“What the bloody hell…?” muttered a voice.

Shade was upon her in an instant, holding one polished dagger several inches from the the woman’s exposed throat—close enough to appear threatening, but not so close as to result in an unpleasant accident if the woman decided to do something stupid.

“I’m very sorry, sister,” Shade hissed. “But I’m afraid I’m going to have to interrupt. Listen very closely. I’m going to borrow a few items from your wardrobe. I’m afraid I won’t be coming back to return them directly, but if you do want them back, you can find them tomorrow afternoon wrapped in a cloth and tucked behind the rain barrel between the Ploughman’s Perch and the cobbler’s shop. Understood?”

The the woman nodded. “What am I supposed to do with him? Is he dead?”

Shade shook her head and withdrew her knife, placing it back in it’s leather sheath. “He’ll recover.”

“Not sure I want him to. Do you have any idea how pissed off he’ll be?”

“Actually, he won’t remember anything from the past few days. Just tell him he was so drunk that he passed out. If he gets too frisky, just cut him.”

“With what?”

“You don’t have a knife?,” Shade asked. Opening the wardrobe, she found an expensive-looking green shawl and a small basket of cosmetics.

“Mother Rashiva doesn’t approve of hurting the customers.”

“Who cares? If a man deserves cutting, then you should damn well cut him.”

“You don’t know her!” the woman protested. “She’d take everything I have and parade me naked through the entire place. It would be humiliating.”

Shade glanced at the unconscious, hairy brute and raised one eyebrow. “More humiliating than that?”

“At least I get paid for that.”

“I get paid too, sister,” Shade responded, applying a bit of reddish balm to her lips and a generous portion of whitening powder to her face to hide her tanned skin. “And I’m my own master.” She wrapped the shawl around her shoulders, then threaded a pair of horridly gaudy earrings through her ears. “You do know that these aren’t real gold, right?”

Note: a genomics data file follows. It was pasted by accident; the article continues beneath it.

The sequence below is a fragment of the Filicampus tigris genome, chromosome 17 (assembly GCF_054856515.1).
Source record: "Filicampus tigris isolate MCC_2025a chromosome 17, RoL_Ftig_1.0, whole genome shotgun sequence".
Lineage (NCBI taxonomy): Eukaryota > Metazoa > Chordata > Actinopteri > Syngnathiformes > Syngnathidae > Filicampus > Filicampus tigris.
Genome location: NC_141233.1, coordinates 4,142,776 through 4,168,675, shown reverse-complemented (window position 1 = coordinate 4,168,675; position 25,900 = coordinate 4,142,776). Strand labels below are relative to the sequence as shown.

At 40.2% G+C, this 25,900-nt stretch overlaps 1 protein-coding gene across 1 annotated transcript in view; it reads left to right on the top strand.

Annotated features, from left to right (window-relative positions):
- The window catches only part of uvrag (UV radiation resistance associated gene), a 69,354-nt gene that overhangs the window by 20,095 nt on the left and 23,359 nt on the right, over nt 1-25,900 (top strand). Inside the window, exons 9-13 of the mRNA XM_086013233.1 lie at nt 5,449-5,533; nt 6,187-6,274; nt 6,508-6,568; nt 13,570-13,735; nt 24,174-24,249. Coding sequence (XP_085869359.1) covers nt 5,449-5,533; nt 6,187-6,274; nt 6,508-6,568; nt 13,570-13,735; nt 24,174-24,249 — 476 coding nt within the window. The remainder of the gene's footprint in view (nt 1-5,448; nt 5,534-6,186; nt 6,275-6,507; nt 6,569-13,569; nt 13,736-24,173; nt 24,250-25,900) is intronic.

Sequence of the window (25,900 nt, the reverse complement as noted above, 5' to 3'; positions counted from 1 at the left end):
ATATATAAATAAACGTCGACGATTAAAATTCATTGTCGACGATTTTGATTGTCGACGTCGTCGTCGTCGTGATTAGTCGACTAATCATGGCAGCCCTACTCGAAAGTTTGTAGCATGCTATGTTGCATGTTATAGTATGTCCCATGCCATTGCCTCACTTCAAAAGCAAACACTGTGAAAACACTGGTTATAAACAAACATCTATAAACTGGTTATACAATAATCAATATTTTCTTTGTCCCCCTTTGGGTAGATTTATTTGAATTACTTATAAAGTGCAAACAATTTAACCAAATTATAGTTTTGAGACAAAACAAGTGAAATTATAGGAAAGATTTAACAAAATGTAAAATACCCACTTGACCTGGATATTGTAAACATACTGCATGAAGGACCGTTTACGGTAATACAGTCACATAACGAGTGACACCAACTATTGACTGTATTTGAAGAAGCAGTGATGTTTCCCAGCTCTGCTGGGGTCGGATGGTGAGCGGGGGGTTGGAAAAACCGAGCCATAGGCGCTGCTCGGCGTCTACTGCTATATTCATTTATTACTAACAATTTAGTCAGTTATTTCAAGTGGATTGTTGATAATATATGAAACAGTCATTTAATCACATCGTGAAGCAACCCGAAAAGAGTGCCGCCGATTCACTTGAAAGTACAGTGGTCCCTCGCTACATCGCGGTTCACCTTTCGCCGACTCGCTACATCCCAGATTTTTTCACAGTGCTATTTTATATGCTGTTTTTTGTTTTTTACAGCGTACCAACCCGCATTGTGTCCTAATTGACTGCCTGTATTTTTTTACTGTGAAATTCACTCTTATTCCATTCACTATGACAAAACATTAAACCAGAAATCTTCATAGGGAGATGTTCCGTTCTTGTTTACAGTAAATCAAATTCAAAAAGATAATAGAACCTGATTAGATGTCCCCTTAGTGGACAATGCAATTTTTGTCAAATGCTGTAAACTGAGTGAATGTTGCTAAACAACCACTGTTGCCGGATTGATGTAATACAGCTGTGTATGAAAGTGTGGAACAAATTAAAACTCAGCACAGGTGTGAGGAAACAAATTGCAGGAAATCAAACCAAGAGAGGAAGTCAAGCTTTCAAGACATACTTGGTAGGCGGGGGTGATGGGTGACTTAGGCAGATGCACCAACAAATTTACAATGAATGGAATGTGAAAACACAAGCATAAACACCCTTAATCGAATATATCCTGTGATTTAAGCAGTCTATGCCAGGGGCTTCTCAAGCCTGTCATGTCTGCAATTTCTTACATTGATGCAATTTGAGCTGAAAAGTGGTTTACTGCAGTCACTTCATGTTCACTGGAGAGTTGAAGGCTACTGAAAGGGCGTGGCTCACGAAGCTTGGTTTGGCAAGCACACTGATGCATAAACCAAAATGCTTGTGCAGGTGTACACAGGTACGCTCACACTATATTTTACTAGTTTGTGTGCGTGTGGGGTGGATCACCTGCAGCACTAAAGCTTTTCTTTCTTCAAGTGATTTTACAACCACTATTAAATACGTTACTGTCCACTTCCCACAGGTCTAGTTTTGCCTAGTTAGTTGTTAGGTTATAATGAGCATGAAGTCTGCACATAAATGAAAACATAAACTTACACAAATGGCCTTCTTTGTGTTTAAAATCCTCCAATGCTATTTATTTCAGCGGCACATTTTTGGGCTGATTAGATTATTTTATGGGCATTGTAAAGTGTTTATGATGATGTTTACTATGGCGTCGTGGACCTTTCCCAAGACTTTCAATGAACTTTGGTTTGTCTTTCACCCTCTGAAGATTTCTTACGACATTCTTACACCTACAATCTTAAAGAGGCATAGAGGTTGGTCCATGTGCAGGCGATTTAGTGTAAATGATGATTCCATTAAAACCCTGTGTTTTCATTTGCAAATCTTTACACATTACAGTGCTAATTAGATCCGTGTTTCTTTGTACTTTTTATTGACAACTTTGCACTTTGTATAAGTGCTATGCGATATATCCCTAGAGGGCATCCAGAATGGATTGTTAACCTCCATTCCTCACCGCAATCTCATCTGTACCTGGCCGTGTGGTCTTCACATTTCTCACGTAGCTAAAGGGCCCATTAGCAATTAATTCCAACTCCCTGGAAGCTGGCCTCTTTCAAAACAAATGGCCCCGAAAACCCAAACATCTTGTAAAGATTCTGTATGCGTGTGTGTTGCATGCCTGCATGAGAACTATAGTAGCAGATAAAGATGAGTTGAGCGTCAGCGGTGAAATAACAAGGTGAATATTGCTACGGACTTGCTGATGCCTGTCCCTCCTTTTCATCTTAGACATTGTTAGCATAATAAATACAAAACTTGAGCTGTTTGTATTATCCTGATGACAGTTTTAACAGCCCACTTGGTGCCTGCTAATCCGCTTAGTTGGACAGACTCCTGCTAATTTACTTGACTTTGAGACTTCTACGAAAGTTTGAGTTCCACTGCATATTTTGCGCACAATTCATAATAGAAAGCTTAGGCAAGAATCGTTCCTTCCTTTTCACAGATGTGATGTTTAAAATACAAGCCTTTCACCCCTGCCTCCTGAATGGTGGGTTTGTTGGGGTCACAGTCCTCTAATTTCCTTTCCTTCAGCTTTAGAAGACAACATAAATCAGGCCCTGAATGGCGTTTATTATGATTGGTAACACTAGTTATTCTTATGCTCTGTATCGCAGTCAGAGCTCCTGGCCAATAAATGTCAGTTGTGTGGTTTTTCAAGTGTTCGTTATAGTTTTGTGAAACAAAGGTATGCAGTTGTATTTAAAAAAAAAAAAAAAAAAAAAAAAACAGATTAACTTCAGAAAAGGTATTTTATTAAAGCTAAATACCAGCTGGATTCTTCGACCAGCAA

“They were my mother’s…” the woman choked.

“Then your poor mother was fleeced. They’re brass, mixed with a bit of dye and a brightening agent of some sort. Now listen to me. I don’t normally make an issue of another woman’s choices. It’s a hard world. I know that as well as anyone, but I’ve had a bad day and I’m a bit edge, so I’ll tell you this. We make our own way in this world, sister, and there are two ways to go about it. You can either sit back and take whatever it throws at you, or you can stand up and fight back. And in my experience, that starts with a good, sharp knife.”

Shade drew her knife again. With one expert flick of her wrist she flipped it, grabbing it by the blade and offering to the stunned woman. “Here’s yours. What you do with it is up to you. Now if you’ll excuse me, I have an appointment to keep.”

“Who are you?”

“It doesn’t matter,” Shade responded quietly. “The more important questions is, who are you?” Then she opened the door again, wrapping the shawl as she strode boldly out into the hallway. As expected, the guard was just coming around the corner. Shade turned and walked deliberately towards him. She moved with the exaggerated hip sway that belonged to Cerilia, maintaining that slight air of smugness that always made her so alluring—chin angled upward, lip slightly pursed.

The guard smiled as he approached, his eyes lingering appreciatively. Deep within, Shade wrestled down the impulse to brain the fool with the butt end of a knife. Instead, she smiled and said “Well hello there, handsome.” The inflection of her voice struck a the fine balance between sweet innocence and sensual seduction, leaving the dumbfounded man visibly confused, and several seconds delayed in his precisely timed rounds.

Moments later, Cerilia was down the stairs and out the door, walking boldly the streets of Kilinshire. She attracted more than her fair share of attention as she went—including the two men who still stood watching her window. That suited her just fine. Cerilia appreciated attention. She craved it.

The small, raven-locked woman in the scarlet, silken dress had simply vanished.